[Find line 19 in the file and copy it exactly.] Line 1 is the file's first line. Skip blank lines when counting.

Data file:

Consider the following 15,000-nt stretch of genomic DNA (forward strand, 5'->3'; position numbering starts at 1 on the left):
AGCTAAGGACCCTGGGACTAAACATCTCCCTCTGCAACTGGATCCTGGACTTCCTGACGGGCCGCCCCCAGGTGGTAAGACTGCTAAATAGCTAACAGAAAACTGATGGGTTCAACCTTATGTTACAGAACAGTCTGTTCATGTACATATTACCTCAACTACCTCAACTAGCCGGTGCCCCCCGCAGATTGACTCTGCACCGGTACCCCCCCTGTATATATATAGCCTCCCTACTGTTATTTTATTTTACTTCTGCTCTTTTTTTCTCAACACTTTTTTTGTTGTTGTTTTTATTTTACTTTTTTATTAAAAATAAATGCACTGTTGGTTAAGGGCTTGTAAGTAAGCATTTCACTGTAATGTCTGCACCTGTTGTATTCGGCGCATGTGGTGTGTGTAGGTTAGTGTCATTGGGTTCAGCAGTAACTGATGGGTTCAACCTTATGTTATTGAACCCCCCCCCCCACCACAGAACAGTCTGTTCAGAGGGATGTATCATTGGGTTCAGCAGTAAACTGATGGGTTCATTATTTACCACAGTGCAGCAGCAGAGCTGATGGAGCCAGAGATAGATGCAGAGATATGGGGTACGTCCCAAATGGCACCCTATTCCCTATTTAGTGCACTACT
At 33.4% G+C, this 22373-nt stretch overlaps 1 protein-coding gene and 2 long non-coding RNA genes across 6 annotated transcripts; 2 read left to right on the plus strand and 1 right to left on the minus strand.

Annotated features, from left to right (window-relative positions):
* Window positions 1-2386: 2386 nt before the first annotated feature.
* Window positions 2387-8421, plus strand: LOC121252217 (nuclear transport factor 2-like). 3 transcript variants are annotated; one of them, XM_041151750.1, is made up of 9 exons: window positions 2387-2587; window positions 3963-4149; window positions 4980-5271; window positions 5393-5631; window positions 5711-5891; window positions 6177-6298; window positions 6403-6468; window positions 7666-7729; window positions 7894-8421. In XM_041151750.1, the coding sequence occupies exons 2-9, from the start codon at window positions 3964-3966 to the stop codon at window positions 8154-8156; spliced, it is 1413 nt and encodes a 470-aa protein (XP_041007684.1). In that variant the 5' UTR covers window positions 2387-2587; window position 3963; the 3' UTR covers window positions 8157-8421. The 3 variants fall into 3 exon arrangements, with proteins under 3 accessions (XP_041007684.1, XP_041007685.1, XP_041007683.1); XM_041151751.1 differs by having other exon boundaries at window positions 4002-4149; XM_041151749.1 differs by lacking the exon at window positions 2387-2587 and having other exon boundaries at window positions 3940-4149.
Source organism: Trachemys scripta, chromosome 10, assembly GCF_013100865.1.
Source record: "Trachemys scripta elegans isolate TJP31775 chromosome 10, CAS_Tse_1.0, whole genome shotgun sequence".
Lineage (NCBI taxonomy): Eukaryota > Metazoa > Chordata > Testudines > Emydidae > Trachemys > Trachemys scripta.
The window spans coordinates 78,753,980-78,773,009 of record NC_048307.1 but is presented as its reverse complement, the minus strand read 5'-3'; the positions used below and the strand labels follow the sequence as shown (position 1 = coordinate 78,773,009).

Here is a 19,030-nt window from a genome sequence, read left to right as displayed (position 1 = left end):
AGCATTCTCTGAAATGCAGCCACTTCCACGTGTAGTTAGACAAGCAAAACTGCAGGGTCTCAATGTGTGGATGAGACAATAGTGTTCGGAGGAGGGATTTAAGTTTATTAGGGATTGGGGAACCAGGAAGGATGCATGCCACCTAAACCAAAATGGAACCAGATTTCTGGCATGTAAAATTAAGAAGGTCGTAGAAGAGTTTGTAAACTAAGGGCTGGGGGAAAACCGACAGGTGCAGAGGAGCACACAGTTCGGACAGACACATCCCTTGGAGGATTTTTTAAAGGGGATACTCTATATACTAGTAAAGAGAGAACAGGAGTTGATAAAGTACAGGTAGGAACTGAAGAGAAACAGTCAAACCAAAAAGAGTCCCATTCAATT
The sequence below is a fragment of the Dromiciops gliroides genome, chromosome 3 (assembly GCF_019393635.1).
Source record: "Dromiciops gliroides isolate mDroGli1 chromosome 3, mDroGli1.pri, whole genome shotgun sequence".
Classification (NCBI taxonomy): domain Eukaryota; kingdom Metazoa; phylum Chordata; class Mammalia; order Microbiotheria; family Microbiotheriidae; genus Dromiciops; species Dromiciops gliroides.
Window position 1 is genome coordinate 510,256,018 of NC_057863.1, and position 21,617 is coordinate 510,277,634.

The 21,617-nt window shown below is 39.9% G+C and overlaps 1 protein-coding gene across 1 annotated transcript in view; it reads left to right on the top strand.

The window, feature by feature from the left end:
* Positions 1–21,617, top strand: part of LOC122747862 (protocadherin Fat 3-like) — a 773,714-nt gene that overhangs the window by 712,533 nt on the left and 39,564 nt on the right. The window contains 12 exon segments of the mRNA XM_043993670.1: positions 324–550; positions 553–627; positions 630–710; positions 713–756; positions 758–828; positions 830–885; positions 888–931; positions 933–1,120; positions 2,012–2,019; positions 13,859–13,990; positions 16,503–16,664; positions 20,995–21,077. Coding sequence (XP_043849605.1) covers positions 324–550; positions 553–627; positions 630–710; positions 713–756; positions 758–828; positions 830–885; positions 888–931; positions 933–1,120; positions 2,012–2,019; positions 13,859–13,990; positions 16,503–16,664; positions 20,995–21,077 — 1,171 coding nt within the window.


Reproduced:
* Positions 1–21,617, top strand: part of LOC122747862 (protocadherin Fat 3-like) — a 773,714-nt gene that overhangs the window by 712,533 nt on the left and 39,564 nt on the right. The window contains 12 exon segments of the mRNA XM_043993670.1: positions 324–550; positions 553–627; positions 630–710; positions 713–756; positions 758–828; positions 830–885; positions 888–931; positions 933–1,120; positions 2,012–2,019; positions 13,859–13,990; positions 16,503–16,664; positions 20,995–21,077. Coding sequence (XP_043849605.1) covers positions 324–550; positions 553–627; positions 630–710; positions 713–756; positions 758–828; positions 830–885; positions 888–931; positions 933–1,120; positions 2,012–2,019; positions 13,859–13,990; positions 16,503–16,664; positions 20,995–21,077 — 1,171 coding nt within the window.